My best friend was running a little late. In the process of finding a pay phone and exchanging my cash into Croatian Kunas, there I see my friend’s fiancé, and we both walk to my best friend. It was great to see an amazing woman I met in school six years earlier, and haven’t seen her in 3 years. Later that afternoon, my best friend and I go to tour the city, run errands, chatting, exploring, talking and what not. However, every turn I make, there is at least one person staring at me. I check my outfit to make sure I didn’t spill food on my clothes or have stains. Everything is fine; a brown polka dot blouse and a light blue knee length jeans don’t look any different from what other women around me are wearing. Children, older people, eyes on me everywhere I go.
Confused, and with million questions into my head, I decide that it’d probably be a perfect time to figure out what’s so different about me: not another single black person anywhere. None! Not in the super market, shopping center, ice cream shops, restaurants, nada. Only then, I come to a realization that many Croatians have possibly never seen a black person in their life time. I figure that this is probably the part of the globe where only white people live, almost exclusively. To this day, I wonder if my best friend even noticed people looking at me or if I look different. Ms Z. is the most diverse and loving person I have ever met. To seal my anticipation, her parents are just like her: wonderful people. I have never liked the sound of my first name than when Ms. Z’s Dad called me. Their warm welcome overwhelmed me. I left a part of my heart in Croatia!
On the wedding day, the DJ was hired for the entire night. I am not a dancer by any means, but I was determined to make it up as I go for my best friend’s special day. We danced until about 2am. When I took a break and sat outside to chat with other guests, two men and their wives approached to ask me about myself. They knew much more than I expected about my home country, Rwanda. In the end, they confessed that they have been talking behind my back, as I danced, saying that Beyonce had arrived in Croatia. I was not sure if I should say thank you or that’s nice. I gathered a smile and explained that it was just creativity, nothing of experience. And a “thank you” of course.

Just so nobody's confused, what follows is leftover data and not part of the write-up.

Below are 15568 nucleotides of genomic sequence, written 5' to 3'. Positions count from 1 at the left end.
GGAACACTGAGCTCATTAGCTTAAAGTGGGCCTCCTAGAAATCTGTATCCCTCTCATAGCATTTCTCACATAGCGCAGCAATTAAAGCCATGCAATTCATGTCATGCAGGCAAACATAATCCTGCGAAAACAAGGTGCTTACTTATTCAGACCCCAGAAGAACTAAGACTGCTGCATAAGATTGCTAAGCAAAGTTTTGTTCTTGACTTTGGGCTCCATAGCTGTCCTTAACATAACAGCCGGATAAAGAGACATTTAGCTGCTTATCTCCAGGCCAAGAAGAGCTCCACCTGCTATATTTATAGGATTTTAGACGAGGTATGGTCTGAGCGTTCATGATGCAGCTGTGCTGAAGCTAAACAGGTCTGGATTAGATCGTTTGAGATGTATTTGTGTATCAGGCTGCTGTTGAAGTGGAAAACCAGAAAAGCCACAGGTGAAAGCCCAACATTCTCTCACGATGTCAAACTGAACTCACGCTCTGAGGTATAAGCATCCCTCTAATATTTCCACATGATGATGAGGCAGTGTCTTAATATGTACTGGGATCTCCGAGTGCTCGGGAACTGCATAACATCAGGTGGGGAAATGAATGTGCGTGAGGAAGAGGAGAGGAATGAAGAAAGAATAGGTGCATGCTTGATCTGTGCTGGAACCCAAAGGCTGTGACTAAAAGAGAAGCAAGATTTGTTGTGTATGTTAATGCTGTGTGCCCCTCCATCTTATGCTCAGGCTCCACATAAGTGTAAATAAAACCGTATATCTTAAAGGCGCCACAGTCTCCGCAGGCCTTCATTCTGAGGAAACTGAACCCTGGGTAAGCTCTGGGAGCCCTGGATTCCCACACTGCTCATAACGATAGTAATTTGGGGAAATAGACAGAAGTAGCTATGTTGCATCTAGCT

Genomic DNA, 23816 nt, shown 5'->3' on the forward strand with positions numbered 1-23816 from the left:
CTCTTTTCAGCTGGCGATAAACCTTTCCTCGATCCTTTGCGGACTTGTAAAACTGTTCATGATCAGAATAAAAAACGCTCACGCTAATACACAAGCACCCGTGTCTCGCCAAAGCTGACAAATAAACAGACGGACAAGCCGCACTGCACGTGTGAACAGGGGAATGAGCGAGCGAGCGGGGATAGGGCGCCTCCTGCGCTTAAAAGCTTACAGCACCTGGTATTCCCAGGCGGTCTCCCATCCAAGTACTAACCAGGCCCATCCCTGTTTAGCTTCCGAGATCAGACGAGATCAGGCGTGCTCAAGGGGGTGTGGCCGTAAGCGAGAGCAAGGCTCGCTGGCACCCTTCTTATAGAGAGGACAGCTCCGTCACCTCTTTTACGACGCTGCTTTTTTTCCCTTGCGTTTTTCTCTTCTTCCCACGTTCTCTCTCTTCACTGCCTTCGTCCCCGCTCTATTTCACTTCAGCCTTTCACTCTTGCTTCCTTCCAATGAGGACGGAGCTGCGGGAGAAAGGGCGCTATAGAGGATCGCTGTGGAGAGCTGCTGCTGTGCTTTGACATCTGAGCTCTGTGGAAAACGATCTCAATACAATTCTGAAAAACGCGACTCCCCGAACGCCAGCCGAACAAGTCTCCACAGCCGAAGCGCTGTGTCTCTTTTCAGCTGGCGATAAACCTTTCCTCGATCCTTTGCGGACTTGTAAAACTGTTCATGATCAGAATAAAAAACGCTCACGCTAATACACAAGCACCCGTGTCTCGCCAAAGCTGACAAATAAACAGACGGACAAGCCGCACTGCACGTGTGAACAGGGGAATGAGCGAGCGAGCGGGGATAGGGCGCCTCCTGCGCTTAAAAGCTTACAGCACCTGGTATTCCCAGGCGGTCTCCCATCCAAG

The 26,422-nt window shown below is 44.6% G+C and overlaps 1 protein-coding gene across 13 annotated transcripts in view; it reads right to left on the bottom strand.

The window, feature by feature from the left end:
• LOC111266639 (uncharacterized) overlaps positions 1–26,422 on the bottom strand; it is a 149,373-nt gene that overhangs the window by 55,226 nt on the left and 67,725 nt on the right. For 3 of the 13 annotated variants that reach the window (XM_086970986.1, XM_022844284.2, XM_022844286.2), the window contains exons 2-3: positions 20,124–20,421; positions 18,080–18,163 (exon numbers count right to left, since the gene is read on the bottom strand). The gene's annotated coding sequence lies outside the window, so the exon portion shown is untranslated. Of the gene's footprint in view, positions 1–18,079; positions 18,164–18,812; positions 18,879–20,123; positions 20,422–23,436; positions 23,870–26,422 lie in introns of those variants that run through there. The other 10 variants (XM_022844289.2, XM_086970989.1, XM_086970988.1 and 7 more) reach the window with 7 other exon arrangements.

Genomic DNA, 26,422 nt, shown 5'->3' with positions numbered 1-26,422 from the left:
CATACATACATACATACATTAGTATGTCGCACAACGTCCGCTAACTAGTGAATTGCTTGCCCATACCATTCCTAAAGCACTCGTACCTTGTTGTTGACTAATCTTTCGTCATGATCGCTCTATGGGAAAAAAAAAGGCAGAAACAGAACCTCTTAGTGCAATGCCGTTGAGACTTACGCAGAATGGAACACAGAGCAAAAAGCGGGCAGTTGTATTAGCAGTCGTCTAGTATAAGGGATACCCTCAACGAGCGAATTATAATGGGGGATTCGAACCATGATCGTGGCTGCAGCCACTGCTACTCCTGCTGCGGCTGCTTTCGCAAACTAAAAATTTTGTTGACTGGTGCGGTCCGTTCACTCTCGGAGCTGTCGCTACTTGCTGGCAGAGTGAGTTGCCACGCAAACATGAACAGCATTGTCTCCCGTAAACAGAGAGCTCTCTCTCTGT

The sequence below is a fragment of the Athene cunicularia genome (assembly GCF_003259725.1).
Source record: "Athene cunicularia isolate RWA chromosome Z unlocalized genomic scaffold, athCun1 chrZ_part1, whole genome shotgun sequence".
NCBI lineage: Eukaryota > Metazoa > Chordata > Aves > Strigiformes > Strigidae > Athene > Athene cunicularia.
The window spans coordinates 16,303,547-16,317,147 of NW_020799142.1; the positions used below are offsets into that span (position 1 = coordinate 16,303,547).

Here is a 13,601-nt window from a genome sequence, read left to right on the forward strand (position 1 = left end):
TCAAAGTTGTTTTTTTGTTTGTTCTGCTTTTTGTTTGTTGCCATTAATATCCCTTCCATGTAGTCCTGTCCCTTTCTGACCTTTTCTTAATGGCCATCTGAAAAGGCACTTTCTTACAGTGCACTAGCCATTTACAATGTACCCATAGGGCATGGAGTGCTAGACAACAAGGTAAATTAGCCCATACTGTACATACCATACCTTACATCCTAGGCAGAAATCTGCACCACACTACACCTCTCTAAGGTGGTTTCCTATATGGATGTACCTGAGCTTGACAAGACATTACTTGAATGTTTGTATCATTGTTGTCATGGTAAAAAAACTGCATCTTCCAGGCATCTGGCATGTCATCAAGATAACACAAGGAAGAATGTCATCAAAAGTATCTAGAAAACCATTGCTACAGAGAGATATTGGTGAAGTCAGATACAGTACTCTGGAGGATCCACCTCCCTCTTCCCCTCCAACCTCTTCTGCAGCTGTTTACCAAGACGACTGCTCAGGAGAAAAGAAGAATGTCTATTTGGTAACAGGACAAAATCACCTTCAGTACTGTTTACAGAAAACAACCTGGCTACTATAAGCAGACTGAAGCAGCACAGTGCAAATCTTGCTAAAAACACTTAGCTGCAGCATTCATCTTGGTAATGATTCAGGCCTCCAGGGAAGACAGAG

During my days in Croatia, I am sure that I counted almost all black people in Zagreb and Bjelovar: a teenage boy and girl who looked like tourists at one restaurant, and one couple at the Zagreb airport on my way back to Milan. A little girl (about 5 years old) one seat over, looked at me without blinking for about two hours during my flight from Zagreb to Berlin, leaning forward because her mom was sitting between us. Her mom was super nice. She patted my hand when I was scared from the turbulence. She offered a hug, should I need to be comforted.
Without a doubt, I fell in love with this beautiful country, and its people. I hope to go back when I have more time. In the end, I had traveled to 4 countries, boarded 10 flights at 10 different airports in just 11 days. I doubt I would do it again. Next time, I will plan my trip better! My very first night back home, a cold finally caught up with me and I was down for two weeks! Nonetheless, it was quite an experience!